In Zingiberaceae, different plant organs have been used as explants, the most successful for direct regeneration are the rhizome buds, but culturing efficiency of buds from “mature rhizomes” (rhizomes obtained after plants are harvested at the end of the season) and “immature rhizomes” (rhizomes obtained while plants are still growing in the field) have not been much studied (Ahmad et al., 2011). Curcuma caesia is a perennial herb, the rhizome remains alive underground throughout the year but the leaves emerges in March-April (onset of summer) and droops and dries out in the month of October-November (onset of winter) and sprouting in the rhizome also occurs in summer-rainy season. Thus, in vitro regeneration from aerial parts and sprouted bud of the plant becomes season specific. The development of in vitro micropropagation protocol depends upon various factors such as explant type, composition of culture media, exogenous supply of hormone and other cultural conditions. The type of explants has been identified as one of the major factors affecting the in vitro response in crop plants e.g. hypocotyl in case of linseed has been found superior than cotyledon and leaf irrespective of three genotypes used (Chandel et al., 2011). The first report on in vitro regeneration and conservation in C. caesia was reported by Balachandran et al. (1990), using rhizome sprouted bud in MS medium. MS medium with BAP (3 mg L-1) was found to be best combination. He also reported that 50% of the cultures were contaminated initially. Then Tyagi et al. (2004) developed in vitro plant regeneration and genotype conservation in eight varieties of Curcuma. They found 11.2 or 22.2 μM BAP as the best concentration of hormone for shoot regeneration in C. caesia. Bharalee et al. (2005) reported in vitro clonal propagation of Curcuma caesia Roxb. and Curcuma zedoaria Rosc. from rhizome bud explants and MS+BAP (4.0 mg L-1)+NAA (1.5 mg L-1) was found to be most suitable for multiple shoot regeneration in C. caesia. Mohanty et al. (2010) used sprouted rhizome buds of Curcuma caesia as explants on MS media with various combination of BAP, IAA, NAA and kinetin. The percentage of explants forming shoots was highest in MS+BAP (3 mg L-1)+IAA (0.5 mg L-1). All the previous authors have reported regeneration through sprouted bud of the rhizome, as in our studies also mature and sprouted bud both responded in cultural conditions. There are also some authors which have used different explants in the plants belonging to family Zingiberaceae and found positive results. Malabadi et al. (2005) reported the highest percentage of shoot regeneration of Costus speciosus using thin rhizome sections cultured on B5 basal medium with triacontanol (TRIA). In vitro regeneration of ginger using leaf, shoot tip and root explants was reported by Sultana et al. (2009) using different concentration of Dicamba and 2, 4 D. Leaf explant gave best result over shoot tip and root explant. These results are not in accordance with our results as leaf, root and rhizome sections did not responded, which can also be because of different hormone, medium and cultural conditions.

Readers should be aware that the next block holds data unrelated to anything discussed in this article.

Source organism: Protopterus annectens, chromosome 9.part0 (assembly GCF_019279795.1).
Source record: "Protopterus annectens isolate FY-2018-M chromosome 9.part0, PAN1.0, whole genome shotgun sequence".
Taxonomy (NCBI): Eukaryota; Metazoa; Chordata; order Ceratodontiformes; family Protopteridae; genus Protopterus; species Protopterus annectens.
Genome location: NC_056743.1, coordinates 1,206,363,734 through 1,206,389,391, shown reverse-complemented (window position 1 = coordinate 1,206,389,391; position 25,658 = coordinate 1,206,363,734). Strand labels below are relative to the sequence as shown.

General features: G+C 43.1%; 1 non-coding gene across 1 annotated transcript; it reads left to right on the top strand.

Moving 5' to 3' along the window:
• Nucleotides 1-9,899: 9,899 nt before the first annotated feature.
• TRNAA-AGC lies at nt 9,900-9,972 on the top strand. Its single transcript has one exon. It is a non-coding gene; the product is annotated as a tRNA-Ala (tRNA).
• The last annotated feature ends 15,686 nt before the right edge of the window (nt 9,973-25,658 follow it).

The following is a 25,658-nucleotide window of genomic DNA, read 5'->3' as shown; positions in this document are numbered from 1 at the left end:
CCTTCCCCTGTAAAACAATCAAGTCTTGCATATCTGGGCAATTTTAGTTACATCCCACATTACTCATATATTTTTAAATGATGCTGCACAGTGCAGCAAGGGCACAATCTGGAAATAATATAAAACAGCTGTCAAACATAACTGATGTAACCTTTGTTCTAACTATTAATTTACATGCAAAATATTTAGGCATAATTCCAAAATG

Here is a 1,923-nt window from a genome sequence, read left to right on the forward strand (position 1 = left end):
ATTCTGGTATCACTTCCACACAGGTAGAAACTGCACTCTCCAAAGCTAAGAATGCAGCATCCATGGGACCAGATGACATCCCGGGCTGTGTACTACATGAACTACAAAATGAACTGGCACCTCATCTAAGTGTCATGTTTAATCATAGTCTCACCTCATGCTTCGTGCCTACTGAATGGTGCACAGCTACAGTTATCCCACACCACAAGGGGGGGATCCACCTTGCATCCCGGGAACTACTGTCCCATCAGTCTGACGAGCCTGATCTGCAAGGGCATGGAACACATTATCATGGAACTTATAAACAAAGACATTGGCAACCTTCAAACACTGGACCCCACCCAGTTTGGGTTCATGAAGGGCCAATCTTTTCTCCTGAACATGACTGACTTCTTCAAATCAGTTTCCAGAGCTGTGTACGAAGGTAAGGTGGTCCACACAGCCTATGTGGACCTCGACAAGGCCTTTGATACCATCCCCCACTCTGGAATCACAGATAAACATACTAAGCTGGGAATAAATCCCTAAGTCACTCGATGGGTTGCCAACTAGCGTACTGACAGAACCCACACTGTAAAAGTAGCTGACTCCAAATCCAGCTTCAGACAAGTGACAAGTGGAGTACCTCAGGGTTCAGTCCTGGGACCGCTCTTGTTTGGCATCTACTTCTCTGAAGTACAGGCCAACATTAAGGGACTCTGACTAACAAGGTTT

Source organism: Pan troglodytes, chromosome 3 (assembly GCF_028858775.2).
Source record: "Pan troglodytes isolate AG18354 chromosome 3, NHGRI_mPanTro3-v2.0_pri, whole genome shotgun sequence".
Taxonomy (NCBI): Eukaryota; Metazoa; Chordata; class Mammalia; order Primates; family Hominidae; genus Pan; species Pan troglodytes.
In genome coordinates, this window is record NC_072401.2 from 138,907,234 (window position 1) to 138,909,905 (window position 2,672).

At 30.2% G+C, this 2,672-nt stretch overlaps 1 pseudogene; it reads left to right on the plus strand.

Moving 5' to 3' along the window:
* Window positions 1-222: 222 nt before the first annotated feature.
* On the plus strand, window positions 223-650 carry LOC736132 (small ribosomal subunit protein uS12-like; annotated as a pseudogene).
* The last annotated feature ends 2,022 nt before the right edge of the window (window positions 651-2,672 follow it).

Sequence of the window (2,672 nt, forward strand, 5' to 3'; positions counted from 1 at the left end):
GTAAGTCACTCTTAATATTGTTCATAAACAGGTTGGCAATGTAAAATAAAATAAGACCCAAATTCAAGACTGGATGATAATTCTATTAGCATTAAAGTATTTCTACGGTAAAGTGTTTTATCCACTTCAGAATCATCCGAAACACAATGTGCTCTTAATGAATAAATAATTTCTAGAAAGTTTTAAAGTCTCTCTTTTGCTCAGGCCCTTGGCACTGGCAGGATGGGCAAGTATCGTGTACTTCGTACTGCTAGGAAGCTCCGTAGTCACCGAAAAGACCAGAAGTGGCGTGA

CONCLUSION

In conclusion, the sprouted buds of the rhizome can be exploited for further micropropagation and conservation studies in Curcuma caesia. Standardization of explant type in development of in vitro regeneration system in this plants holds relevance as it is an endangered plant and lesser amount of explants are available for studies so having standardized the explant type, will help us in making effective efforts towards one type of explant and achieve goal for micropropagation and conservation of this plant species.